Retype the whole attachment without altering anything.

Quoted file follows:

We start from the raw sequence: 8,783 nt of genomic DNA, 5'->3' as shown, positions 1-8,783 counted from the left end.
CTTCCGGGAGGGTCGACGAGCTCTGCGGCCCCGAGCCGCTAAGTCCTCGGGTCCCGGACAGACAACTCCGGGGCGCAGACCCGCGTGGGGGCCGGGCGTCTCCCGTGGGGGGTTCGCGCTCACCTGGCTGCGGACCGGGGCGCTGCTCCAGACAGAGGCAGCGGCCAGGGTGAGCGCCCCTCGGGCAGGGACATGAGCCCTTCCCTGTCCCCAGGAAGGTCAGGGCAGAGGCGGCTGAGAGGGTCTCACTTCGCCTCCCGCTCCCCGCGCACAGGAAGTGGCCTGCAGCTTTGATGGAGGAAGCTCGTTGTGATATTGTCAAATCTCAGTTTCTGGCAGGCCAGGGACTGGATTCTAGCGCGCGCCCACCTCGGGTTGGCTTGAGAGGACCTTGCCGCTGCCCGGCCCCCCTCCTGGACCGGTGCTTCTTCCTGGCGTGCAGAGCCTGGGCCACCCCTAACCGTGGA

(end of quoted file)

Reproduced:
We start from the raw sequence: 8,783 nt of genomic DNA, 5'->3' as shown, positions 1-8,783 counted from the left end.
CTTCCGGGAGGGTCGACGAGCTCTGCGGCCCCGAGCCGCTAAGTCCTCGGGTCCCGGACAGACAACTCCGGGGCGCAGACCCGCGTGGGGGCCGGGCGTCTCCCGTGGGGGGTTCGCGCTCACCTGGCTGCGGACCGGGGCGCTGCTCCAGACAGAGGCAGCGGCCAGGGTGAGCGCCCCTCGGGCAGGGACATGAGCCCTTCCCTGTCCCCAGGAAGGTCAGGGCAGAGGCGGCTGAGAGGGTCTCACTTCGCCTCCCGCTCCCCGCGCACAGGAAGTGGCCTGCAGCTTTGATGGAGGAAGCTCGTTGTGATATTGTCAAATCTCAGTTTCTGGCAGGCCAGGGACTGGATTCTAGCGCGCGCCCACCTCGGGTTGGCTTGAGAGGACCTTGCCGCTGCCCGGCCCCCCTCCTGGACCGGTGCTTCTTCCTGGCGTGCAGAGCCTGGGCCACCCCTAACCGTGGA